Electronic waste (a.k.a., e waste) is a term used so often that its meaning has paradoxically become a little vague.
Part of the reason that electronic waste is hard to define is that this kind of waste comes from many sources – computers, stereos, copiers and the list goes on – and the fact that e waste can include so many consumer electronics at the end of their useful life.
Electronic Waste? Useful life?
A lot of these terms entered the public lexicon around the time that quick technological change and high electronics’ turnover started to become commonplace around 2000.
Pieces of legislation in California like the Electronic Waste Recycling Act of 2003 also brought the issue of e waste and responsible disposal/reuse to popular attention. The fact that tech change and electronics’ turnover were becoming a yearly thing for many people meant that something needed to change in how e waste was dealt with.
So where does this idea of an electronic’s “useful life” come into play? An electronic’s useful life ties into tech turnover in that the quicker tech change happens the more likely consumers are to adopt newer, better electronics.
An electronic’s useful life, or life cycle, is getting shorter as better technologies come along and steal the spotlight from yesteryear’s products. Some electronics have longer life expectancies than others.
Flat screen televisions have a relatively long life cycle at just over seven years whereas laptops and Smartphones have a significantly shorter life cycle. This is all to say that more consumer electronics are reaching landfills as their life cycle expires.
Getting more of these used electronics into recycling programs or embracing responsible disposal is, therefore, a huge step of personal responsibility and environmental stewardship for anyone to take.
Benefits of Responsible E waste Disposal
A piece of electronics that’s reached the end of its useful cycle might be lying around your home right now.
This might sound like a boring observation but it’s a potential issue for two reasons – recycling that product instead of letting it slowly decay can lead to less overall waste and, secondly, removing that product from your home could lower your chances of being exposed to toxic waste. Let’s explore the second point for a moment.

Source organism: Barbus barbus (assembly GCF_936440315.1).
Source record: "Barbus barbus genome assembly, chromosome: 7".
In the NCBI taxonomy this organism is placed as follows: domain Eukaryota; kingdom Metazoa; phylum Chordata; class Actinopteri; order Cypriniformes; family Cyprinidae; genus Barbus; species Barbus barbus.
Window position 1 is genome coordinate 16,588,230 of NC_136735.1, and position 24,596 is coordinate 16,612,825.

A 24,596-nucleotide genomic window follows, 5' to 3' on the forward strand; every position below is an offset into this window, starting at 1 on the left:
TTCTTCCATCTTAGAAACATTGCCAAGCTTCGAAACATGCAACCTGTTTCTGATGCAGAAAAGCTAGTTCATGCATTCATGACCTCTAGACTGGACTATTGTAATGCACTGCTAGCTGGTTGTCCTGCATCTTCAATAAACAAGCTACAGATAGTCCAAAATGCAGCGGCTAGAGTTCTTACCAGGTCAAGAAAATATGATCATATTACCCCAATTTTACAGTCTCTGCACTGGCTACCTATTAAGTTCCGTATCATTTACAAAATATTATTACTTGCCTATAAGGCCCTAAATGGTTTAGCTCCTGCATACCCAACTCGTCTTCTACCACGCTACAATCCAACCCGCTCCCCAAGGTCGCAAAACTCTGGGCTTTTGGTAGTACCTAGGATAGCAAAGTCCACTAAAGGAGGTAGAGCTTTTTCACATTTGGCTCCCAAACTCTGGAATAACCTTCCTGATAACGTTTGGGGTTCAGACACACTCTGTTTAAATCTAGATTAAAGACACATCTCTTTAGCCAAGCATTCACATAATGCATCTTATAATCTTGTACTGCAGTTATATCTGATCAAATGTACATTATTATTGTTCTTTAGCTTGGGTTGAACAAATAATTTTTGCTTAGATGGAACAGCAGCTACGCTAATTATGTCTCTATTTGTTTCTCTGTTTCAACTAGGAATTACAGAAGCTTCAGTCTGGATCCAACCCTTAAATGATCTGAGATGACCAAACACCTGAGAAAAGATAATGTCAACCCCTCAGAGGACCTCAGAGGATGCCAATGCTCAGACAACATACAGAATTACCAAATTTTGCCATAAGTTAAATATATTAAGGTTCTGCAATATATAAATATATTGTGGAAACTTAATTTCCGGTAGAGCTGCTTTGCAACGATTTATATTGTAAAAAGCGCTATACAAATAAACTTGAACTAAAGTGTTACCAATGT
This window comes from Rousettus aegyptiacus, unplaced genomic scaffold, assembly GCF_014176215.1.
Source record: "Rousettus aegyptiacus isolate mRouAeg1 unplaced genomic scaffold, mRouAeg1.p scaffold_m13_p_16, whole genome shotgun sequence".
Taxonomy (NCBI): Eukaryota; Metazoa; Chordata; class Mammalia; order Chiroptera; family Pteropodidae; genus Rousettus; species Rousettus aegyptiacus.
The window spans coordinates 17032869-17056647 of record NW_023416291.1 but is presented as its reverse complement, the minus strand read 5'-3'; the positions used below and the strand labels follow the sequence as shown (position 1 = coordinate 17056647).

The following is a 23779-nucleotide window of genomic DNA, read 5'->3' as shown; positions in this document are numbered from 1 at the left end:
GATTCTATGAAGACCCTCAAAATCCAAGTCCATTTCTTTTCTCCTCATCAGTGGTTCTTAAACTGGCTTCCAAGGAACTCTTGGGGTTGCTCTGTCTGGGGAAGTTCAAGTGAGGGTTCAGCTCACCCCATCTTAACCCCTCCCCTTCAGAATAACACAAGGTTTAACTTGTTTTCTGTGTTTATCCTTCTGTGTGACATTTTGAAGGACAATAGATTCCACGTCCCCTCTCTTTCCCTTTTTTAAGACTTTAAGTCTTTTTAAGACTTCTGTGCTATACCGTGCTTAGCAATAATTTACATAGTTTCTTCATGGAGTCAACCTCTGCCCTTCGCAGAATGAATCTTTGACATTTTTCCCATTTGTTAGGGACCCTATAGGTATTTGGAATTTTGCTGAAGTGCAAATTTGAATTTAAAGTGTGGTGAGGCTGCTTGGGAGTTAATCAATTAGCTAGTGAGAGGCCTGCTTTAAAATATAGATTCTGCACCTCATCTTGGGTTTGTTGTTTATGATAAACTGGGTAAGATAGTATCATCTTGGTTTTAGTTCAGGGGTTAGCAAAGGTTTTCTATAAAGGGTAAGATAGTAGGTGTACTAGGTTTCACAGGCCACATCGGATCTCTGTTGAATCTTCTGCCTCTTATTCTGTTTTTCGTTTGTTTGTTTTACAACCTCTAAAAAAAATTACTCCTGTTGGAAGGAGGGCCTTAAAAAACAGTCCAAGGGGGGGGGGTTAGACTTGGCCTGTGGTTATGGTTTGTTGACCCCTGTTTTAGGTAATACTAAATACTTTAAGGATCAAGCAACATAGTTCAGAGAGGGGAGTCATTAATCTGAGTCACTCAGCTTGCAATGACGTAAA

Electronics that have reached the end of their life cycle often contain toxic materials like mercury and lead that need to be responsibly disposed of or recycled.
It’s that simple: letting e waste fester in homes, offices or factories results in even more e-waste, as materials that could be recycled aren’t, and lingering e-waste also results in potential exposure to toxic materials.
Reuse and Donation Vs. Disposal Vs. Recycling
What you do with your e waste is, of course, up to you. There are also different kinds of benefits and considerations whether you want to donate your obsolete electronics to needy families, simply have it taken away or have your used electronics recycled.
Reusing or donating your electronic waste effectively keeps used electronics, and toxins, out of landfills and does other people a world of good at the same time. Some donation non-profits link up consumers (i.e., you and me) with underfunded schools or needy families that could benefit from those devices.
If you’re looking to recycle your e waste then make sure that you’re going through the right channels. The Basel Action Network works in partnership with the E-stewards certification process to ensure recycled e waste doesn’t contribute further to greenhouse gas emissions or expose anyone to toxic materials.
Responsibly disposing your e waste (obsolete televisions, monitors, phones or even kitchen appliances) is also now easier than ever.